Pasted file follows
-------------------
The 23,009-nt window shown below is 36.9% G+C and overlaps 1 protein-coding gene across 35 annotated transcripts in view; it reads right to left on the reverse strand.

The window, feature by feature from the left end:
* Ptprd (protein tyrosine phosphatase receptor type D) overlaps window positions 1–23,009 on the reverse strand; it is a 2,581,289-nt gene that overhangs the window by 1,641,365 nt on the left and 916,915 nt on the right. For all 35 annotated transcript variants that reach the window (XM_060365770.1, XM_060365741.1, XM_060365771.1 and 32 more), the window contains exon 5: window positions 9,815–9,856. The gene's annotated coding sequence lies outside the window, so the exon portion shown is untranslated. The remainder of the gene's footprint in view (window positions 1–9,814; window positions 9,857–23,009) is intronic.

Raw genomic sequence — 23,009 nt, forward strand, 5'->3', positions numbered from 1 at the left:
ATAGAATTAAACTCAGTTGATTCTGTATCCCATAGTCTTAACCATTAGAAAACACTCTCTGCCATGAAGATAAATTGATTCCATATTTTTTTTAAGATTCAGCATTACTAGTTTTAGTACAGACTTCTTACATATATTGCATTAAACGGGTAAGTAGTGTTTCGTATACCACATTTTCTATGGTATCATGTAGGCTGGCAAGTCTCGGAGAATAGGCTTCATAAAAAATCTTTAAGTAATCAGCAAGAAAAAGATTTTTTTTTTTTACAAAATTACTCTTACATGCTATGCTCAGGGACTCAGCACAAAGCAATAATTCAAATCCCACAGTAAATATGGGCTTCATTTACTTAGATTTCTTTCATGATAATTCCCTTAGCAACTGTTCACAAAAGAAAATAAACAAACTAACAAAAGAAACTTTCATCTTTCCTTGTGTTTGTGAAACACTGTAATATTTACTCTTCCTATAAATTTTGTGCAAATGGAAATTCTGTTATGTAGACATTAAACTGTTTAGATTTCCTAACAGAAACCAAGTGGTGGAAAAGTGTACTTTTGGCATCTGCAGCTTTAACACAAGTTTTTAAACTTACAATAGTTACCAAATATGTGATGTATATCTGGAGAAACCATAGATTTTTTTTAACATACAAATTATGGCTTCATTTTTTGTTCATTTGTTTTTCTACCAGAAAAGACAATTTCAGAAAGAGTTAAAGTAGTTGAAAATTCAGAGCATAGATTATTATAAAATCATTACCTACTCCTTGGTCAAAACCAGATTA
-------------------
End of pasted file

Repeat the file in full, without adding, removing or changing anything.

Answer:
The 23,009-nt window shown below is 36.9% G+C and overlaps 1 protein-coding gene across 35 annotated transcripts in view; it reads right to left on the reverse strand.

The window, feature by feature from the left end:
* Ptprd (protein tyrosine phosphatase receptor type D) overlaps window positions 1–23,009 on the reverse strand; it is a 2,581,289-nt gene that overhangs the window by 1,641,365 nt on the left and 916,915 nt on the right. For all 35 annotated transcript variants that reach the window (XM_060365770.1, XM_060365741.1, XM_060365771.1 and 32 more), the window contains exon 5: window positions 9,815–9,856. The gene's annotated coding sequence lies outside the window, so the exon portion shown is untranslated. The remainder of the gene's footprint in view (window positions 1–9,814; window positions 9,857–23,009) is intronic.

Raw genomic sequence — 23,009 nt, forward strand, 5'->3', positions numbered from 1 at the left:
ATAGAATTAAACTCAGTTGATTCTGTATCCCATAGTCTTAACCATTAGAAAACACTCTCTGCCATGAAGATAAATTGATTCCATATTTTTTTTAAGATTCAGCATTACTAGTTTTAGTACAGACTTCTTACATATATTGCATTAAACGGGTAAGTAGTGTTTCGTATACCACATTTTCTATGGTATCATGTAGGCTGGCAAGTCTCGGAGAATAGGCTTCATAAAAAATCTTTAAGTAATCAGCAAGAAAAAGATTTTTTTTTTTTACAAAATTACTCTTACATGCTATGCTCAGGGACTCAGCACAAAGCAATAATTCAAATCCCACAGTAAATATGGGCTTCATTTACTTAGATTTCTTTCATGATAATTCCCTTAGCAACTGTTCACAAAAGAAAATAAACAAACTAACAAAAGAAACTTTCATCTTTCCTTGTGTTTGTGAAACACTGTAATATTTACTCTTCCTATAAATTTTGTGCAAATGGAAATTCTGTTATGTAGACATTAAACTGTTTAGATTTCCTAACAGAAACCAAGTGGTGGAAAAGTGTACTTTTGGCATCTGCAGCTTTAACACAAGTTTTTAAACTTACAATAGTTACCAAATATGTGATGTATATCTGGAGAAACCATAGATTTTTTTTAACATACAAATTATGGCTTCATTTTTTGTTCATTTGTTTTTCTACCAGAAAAGACAATTTCAGAAAGAGTTAAAGTAGTTGAAAATTCAGAGCATAGATTATTATAAAATCATTACCTACTCCTTGGTCAAAACCAGATTA